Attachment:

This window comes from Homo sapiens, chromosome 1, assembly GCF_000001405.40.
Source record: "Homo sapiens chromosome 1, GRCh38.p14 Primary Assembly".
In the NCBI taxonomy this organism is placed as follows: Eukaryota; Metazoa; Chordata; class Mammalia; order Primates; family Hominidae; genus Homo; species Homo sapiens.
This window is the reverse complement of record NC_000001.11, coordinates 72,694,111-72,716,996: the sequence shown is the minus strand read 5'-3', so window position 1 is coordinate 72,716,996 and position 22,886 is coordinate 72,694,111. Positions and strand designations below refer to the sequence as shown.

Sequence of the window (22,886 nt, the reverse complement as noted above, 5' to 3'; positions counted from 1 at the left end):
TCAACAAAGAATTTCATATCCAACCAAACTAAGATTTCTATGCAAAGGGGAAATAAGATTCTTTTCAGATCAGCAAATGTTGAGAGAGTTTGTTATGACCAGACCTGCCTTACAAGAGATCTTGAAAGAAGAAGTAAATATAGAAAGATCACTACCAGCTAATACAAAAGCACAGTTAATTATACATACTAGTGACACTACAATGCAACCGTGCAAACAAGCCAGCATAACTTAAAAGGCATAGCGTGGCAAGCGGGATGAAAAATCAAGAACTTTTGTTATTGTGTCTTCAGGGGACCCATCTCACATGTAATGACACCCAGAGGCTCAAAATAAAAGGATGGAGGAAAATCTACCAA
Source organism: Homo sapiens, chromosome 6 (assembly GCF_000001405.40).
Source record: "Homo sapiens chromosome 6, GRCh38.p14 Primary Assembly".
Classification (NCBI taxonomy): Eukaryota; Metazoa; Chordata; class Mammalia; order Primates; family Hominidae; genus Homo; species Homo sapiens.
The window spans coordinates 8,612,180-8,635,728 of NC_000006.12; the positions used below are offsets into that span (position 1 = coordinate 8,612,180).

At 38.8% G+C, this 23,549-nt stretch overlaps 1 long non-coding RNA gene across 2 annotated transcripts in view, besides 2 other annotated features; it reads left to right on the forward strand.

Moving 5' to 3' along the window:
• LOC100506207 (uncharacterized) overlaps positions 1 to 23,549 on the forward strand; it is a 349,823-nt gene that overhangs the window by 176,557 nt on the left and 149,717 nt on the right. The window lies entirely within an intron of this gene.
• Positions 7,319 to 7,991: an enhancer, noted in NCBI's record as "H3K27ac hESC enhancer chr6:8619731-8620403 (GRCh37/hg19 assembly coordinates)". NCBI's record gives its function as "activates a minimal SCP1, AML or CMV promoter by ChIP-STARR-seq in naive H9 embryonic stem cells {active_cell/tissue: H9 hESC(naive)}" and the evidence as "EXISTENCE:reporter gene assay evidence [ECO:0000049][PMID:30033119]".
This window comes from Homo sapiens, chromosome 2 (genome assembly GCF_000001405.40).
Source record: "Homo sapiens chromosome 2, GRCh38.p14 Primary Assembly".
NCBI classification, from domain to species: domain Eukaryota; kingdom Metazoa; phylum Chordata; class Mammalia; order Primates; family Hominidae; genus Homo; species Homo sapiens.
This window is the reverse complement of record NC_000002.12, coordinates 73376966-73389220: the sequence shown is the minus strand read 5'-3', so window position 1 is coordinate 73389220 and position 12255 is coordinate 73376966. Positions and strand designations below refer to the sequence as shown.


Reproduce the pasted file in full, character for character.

This window comes from Homo sapiens, chromosome 1, assembly GCF_000001405.40.
Source record: "Homo sapiens chromosome 1, GRCh38.p14 Primary Assembly".
In the NCBI taxonomy this organism is placed as follows: Eukaryota; Metazoa; Chordata; class Mammalia; order Primates; family Hominidae; genus Homo; species Homo sapiens.
This window is the reverse complement of record NC_000001.11, coordinates 72,694,111-72,716,996: the sequence shown is the minus strand read 5'-3', so window position 1 is coordinate 72,716,996 and position 22,886 is coordinate 72,694,111. Positions and strand designations below refer to the sequence as shown.

Sequence of the window (22,886 nt, the reverse complement as noted above, 5' to 3'; positions counted from 1 at the left end):
TCAACAAAGAATTTCATATCCAACCAAACTAAGATTTCTATGCAAAGGGGAAATAAGATTCTTTTCAGATCAGCAAATGTTGAGAGAGTTTGTTATGACCAGACCTGCCTTACAAGAGATCTTGAAAGAAGAAGTAAATATAGAAAGATCACTACCAGCTAATACAAAAGCACAGTTAATTATACATACTAGTGACACTACAATGCAACCGTGCAAACAAGCCAGCATAACTTAAAAGGCATAGCGTGGCAAGCGGGATGAAAAATCAAGAACTTTTGTTATTGTGTCTTCAGGGGACCCATCTCACATGTAATGACACCCAGAGGCTCAAAATAAAAGGATGGAGGAAAATCTACCAA
Source organism: Homo sapiens, chromosome 6 (assembly GCF_000001405.40).
Source record: "Homo sapiens chromosome 6, GRCh38.p14 Primary Assembly".
Classification (NCBI taxonomy): Eukaryota; Metazoa; Chordata; class Mammalia; order Primates; family Hominidae; genus Homo; species Homo sapiens.
The window spans coordinates 8,612,180-8,635,728 of NC_000006.12; the positions used below are offsets into that span (position 1 = coordinate 8,612,180).

At 38.8% G+C, this 23,549-nt stretch overlaps 1 long non-coding RNA gene across 2 annotated transcripts in view, besides 2 other annotated features; it reads left to right on the forward strand.

Moving 5' to 3' along the window:
• LOC100506207 (uncharacterized) overlaps positions 1 to 23,549 on the forward strand; it is a 349,823-nt gene that overhangs the window by 176,557 nt on the left and 149,717 nt on the right. The window lies entirely within an intron of this gene.
• Positions 7,319 to 7,991: an enhancer, noted in NCBI's record as "H3K27ac hESC enhancer chr6:8619731-8620403 (GRCh37/hg19 assembly coordinates)". NCBI's record gives its function as "activates a minimal SCP1, AML or CMV promoter by ChIP-STARR-seq in naive H9 embryonic stem cells {active_cell/tissue: H9 hESC(naive)}" and the evidence as "EXISTENCE:reporter gene assay evidence [ECO:0000049][PMID:30033119]".
This window comes from Homo sapiens, chromosome 2 (genome assembly GCF_000001405.40).
Source record: "Homo sapiens chromosome 2, GRCh38.p14 Primary Assembly".
NCBI classification, from domain to species: domain Eukaryota; kingdom Metazoa; phylum Chordata; class Mammalia; order Primates; family Hominidae; genus Homo; species Homo sapiens.
This window is the reverse complement of record NC_000002.12, coordinates 73376966-73389220: the sequence shown is the minus strand read 5'-3', so window position 1 is coordinate 73389220 and position 12255 is coordinate 73376966. Positions and strand designations below refer to the sequence as shown.